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How Wharton’s jelly might be your jam

I just read an excellent article from Frontiers in Cell and Developmental Biology, which discusses the achievements and challenges of applying Wharton’s jelly mesenchymal stem cells as a therapy. The article addresses the disorder of diabetes mellitus in particular, but it’s a great informational source about the value of Wharton’s jelly in general.

History of MSCs

Mesenchymal stem cells (MSCs) are multipotent cells that can differentiate into many cell types and play crucial roles in tissue repair, regeneration, and immune modulation. They were first discovered in the early 70’s, when they were isolated from bone marrow. The term “mesenchymal stem cell” was first used in 1991, and they were further defined in 2006 as being able to differentiate into different types of cells—bone, fat, or cartilage, depending on what their environment signals them to do. MSCs have been isolated from adult tissues such as bone marrow and fat, as well as fetal sources such as umbilical cord blood, placenta, and the umbilical cord matrix—which is called Wharton’s jelly.

Introduction to Wharton’s jelly

What is Wharton’s jelly? My reaction upon finding out that it’s not a food item, but is actually a substance that is currently considered the new “gold standard” for stem-cell based therapies, was one of mixed fascination and disgust. Despite the name, though, Wharton’s jelly is worth knowing about.

The placenta and fetus are connected by the umbilical cord during pregnancy. The umbilical cord is made up of an outer layer of cells enclosing a vein and two arteries, embedded within a gelatinous connective tissue—the “Wharton’s jelly.” Wharton’s jelly is made of collagen and proteoglycans (a type of protein that cushions, lubricates, and maintains tissue integrity). The discovery and application of Wharton’s jelly as a source of MSCs is still pretty new—the first evidence was published only 20 years ago.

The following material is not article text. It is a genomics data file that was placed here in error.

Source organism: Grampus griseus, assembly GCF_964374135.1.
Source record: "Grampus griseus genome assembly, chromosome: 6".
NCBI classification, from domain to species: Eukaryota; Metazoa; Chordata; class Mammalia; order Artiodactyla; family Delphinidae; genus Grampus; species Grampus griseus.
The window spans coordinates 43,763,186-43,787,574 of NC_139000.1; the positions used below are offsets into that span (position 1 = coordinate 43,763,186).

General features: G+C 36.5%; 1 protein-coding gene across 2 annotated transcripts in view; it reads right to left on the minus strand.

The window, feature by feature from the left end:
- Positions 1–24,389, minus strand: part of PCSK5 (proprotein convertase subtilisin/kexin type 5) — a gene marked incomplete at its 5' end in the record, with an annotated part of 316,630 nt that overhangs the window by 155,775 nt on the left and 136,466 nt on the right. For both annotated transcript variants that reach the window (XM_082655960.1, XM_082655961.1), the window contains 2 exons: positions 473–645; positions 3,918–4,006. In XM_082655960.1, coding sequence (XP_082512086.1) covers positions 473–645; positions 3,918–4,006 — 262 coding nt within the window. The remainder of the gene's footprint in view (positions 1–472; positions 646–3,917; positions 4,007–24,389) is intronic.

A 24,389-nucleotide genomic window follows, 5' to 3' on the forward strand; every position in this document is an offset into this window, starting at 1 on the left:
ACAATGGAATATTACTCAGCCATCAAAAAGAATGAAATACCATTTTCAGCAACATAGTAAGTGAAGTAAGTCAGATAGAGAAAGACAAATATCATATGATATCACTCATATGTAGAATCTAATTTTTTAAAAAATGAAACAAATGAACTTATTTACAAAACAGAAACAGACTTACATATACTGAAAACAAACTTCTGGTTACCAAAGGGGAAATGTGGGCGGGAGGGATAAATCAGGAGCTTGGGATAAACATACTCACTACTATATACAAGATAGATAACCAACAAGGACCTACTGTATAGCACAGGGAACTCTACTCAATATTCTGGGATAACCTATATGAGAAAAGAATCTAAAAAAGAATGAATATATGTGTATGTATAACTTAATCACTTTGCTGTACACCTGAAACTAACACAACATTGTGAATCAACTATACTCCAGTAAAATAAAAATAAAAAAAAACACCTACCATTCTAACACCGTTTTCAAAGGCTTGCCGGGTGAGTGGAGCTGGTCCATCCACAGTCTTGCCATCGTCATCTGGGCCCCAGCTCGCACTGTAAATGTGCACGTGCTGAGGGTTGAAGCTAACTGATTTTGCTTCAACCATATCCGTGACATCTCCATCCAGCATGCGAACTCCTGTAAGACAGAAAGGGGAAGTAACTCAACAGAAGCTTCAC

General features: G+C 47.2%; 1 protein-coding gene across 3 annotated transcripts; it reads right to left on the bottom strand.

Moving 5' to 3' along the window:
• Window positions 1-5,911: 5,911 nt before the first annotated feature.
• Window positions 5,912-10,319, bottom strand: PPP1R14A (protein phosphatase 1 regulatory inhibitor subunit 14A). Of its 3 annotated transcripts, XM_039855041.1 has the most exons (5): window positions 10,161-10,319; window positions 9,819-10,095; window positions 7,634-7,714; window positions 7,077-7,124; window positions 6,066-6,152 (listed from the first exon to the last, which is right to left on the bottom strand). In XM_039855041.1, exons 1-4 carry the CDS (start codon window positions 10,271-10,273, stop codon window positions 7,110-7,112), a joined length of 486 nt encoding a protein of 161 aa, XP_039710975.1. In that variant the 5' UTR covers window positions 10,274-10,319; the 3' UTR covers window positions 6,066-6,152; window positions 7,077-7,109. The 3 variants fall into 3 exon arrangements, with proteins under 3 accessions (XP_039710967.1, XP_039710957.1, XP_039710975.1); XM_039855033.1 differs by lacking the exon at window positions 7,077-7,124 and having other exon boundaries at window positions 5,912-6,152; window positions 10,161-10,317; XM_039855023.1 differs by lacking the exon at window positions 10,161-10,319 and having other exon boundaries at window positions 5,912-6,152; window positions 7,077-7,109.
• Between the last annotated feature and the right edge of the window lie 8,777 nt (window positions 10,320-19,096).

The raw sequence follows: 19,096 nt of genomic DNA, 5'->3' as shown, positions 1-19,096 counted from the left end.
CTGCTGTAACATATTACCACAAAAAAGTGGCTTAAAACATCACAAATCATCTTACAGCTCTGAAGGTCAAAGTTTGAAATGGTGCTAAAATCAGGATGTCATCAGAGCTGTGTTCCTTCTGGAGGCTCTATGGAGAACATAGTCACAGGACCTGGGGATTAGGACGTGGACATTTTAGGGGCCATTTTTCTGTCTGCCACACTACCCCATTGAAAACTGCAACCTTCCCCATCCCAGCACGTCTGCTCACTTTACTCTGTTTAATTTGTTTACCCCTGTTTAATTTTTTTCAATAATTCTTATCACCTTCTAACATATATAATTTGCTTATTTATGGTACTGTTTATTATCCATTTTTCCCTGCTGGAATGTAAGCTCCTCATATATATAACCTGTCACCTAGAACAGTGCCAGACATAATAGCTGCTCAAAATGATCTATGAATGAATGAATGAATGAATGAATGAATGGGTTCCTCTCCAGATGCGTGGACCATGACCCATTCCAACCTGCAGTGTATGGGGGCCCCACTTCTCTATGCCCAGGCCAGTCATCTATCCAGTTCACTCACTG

Advantages of Wharton’s jelly

Since then, we have discovered that Wharton’s jelly is possibly the best source of MSCs.

  • MSCs from Wharton’s jelly have similar properties to adult bone marrow, yet the cells act like primitive stem cells from embryos in the ways that count—mainly, they are immune-privileged like embryonic stem cells, so the body doesn’t have an immune reaction even when being injected with foreign MSCs.
  • Wharton’s jelly MSCs don’t have the ethical concerns of stem cells from embryos, it’s readily available from a non-invasive source (umbilical cords, which are considered medical waste), and Wharton’s jelly has much more MSC content than umbilical cord blood—with a 100% success rate of harvesting MSCs from the Wharton’s jelly as opposed to a 6% success rate of harvesting them from the blood.
  • They are better than embryonic stem cells also because they haven’t shown tendencies to form tumors, as embryonic ones might.

Mechanisms of action

How do MSCs work? Upon injection, MSCs “home” to where tissue is injured, and it sends out signaling molecules to stimulate recovery and injured cells and to inhibit inflammation by binding to receptors on cells to trigger responses in repairing, immune response, and regulating cell growth and differentiation (This is called “paracrine signaling”). MSCs from Wharton’s jelly also show potential to differentiate into various cell types, although evidence supports the idea that the paracrine signaling characteristic is more important to heal injured tissue than MSCs differentiating into cells.

Advancements and directions

The regenerative medicine field continues to evolve rapidly. This article mentions 980 trials investigating the applications of MSCs as of its publication in 2020, and doubtless there are many more as of today. With regard to safety, trials have almost universally reported the lack of serious acute or chronic adverse effects. Although the use of MSCs is still new enough that we don’t know for sure that there aren’t chances that tumors would form in the long term, so far things look good, and on the contrary, Wharton’s jelly MSCs have been reported to secrete cancer growth suppressing factors. Scientists have high hopes for their application as a cancer therapy.


This article highlights the achievements of using Wharton’s jelly as a source of MSCs. It’s been shown so far to be ethical and effective, and ongoing research promises exciting advancements and new avenues for improving human health.

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